Review: Nocturnal Animals (2016)

Nocturnal Animals



Tom Ford


Tom Ford (Novel: Austin Wright)


116 min.


Amy Adams, Jake Gyllenhaal, Michael Shannon, Aaron Taylor-Johnson, Isla Fisher, Ellie Bamber, Armie Hammer, Karl Glusman, Robert Aramayo, Laura Linney, Andrea Riseborough, Michael Sheen, India Menuez, Imogen Waterhouse, Jena Malone

MPAA Rating

R for violence, menace, graphic nudity, and language

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Art and reality become dizzyingly intertwined in Nocturnal Animals, a breathtaking and gripping character study about love, divorce, vengeance, and self-recrimination.

Tom Ford’s haunting drama tells two parallel stories, one is that of an art gallery director (Amy Adams) who must come to terms with the growing distance between her and her husband (Armie Hammer), the mistakes she made with her ex-husband (Jake Gyllenhaal), and the financial instability of her home life.

This is contrasted with her ex-husband’s novel about a family harassed on a dark, deserted highway that leads to murder and self-recrimination. In Adams’ vivid re-enactments of what she’s reading, the husband and father is played by Gyllenhaal while the investigator who’s trying to help him bring the men who attacked his family to justice is played by Michael Shannon.

As each story is untangled, the emotional heft of Gyllenhaal’s violent melancholy play out within the novel Adams imagines in her own mind. As Adams confronts her own complicity in the collapse of their relationship, the parallels with her current husband begin to unfold such that as Gyllenhaal’s psyche begins to mend, Adams’ begins to unravel. While Adams begins to rationalize her own failings, Gyllenhaal’s absolution is not delivered. While it seems clear he feels that the air has been cleared, his psychological warfare has done little more than clarify his own complicity in the marital collapse even if he should never realize it.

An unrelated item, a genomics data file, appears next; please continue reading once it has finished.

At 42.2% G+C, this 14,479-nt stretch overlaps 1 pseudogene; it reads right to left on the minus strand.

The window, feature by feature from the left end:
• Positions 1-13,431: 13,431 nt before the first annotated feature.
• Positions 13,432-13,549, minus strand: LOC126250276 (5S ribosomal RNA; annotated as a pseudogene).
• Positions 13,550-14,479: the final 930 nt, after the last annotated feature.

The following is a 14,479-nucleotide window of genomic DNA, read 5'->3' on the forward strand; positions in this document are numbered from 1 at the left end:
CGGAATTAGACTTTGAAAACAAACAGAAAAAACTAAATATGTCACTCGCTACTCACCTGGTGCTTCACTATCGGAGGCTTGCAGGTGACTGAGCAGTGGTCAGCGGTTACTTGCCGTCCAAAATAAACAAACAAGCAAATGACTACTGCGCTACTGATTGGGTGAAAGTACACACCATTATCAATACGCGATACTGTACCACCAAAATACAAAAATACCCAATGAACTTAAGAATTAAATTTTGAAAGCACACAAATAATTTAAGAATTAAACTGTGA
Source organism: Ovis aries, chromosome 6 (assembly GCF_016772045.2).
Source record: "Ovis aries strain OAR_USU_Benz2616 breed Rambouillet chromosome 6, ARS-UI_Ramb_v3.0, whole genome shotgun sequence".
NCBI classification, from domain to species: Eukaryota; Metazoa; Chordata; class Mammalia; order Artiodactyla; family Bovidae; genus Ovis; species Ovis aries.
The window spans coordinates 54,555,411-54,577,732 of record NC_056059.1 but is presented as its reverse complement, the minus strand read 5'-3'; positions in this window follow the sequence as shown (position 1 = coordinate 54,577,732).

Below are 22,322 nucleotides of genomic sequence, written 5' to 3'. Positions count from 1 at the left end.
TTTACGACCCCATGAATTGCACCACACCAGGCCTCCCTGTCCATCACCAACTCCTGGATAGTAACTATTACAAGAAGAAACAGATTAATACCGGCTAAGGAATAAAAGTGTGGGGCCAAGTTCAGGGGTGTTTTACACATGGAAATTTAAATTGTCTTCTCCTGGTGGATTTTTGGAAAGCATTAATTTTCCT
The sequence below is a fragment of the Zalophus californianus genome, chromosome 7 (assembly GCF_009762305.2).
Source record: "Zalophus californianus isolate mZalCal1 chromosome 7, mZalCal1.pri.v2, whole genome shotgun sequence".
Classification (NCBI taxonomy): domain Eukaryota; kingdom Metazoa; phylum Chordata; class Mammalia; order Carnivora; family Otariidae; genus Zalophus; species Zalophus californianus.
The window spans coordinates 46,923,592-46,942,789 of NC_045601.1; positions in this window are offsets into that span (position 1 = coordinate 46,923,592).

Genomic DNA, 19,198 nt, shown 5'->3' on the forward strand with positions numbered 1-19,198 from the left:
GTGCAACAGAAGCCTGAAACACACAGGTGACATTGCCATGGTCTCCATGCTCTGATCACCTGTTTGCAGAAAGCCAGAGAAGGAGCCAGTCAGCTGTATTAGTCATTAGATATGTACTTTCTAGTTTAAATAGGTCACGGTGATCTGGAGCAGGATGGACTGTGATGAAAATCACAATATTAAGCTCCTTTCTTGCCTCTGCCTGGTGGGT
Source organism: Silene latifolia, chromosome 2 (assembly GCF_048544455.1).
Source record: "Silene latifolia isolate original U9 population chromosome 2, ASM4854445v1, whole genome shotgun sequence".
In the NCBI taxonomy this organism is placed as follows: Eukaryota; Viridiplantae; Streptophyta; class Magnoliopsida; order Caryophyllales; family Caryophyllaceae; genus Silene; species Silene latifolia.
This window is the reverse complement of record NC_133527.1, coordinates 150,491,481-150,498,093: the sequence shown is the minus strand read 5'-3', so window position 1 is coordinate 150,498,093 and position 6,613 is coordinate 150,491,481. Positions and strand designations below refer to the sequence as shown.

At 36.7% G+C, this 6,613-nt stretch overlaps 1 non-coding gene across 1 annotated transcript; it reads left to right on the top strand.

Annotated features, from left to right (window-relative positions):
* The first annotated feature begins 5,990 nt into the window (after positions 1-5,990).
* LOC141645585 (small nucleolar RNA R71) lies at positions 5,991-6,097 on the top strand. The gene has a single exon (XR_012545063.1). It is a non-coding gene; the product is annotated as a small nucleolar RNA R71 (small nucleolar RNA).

Based on a novel by Austin Wright, Ford’s twisted adaptation gives Adams and Gyllenhaal a brilliant vehicle for their superb performances. The compelling narrative tickles the imagination with the kind of fierce inventiveness that dominated Paul Thomas Anderson’s early work. Ford, no stranger to eliciting terrific performances, helps coax marvelous depth out of both actors at the heights of their respective careers.

Ford, following up on his stellar debut A Simple Man seven years earlier, displays a masterful eye for color, balance, and structure delivering a sometimes lurid and frequently visceral series of images that require the audience to focus their attention on psychological upheaval within the minds of its characters. Aided immeasurably by Abel Korzeniowski’s riveting score, this film feels as tense and moody as its haunted protagonist.

Nocturnal Animals is frightening in its intensity. That the novel at the heart of the film is terrifyingly realistic gives support to the somewhat more embellished primary storyline. This is a piece of art by a filmmaker working at the pinnacle of his own artistic expression.

Review Written

July 9, 2019

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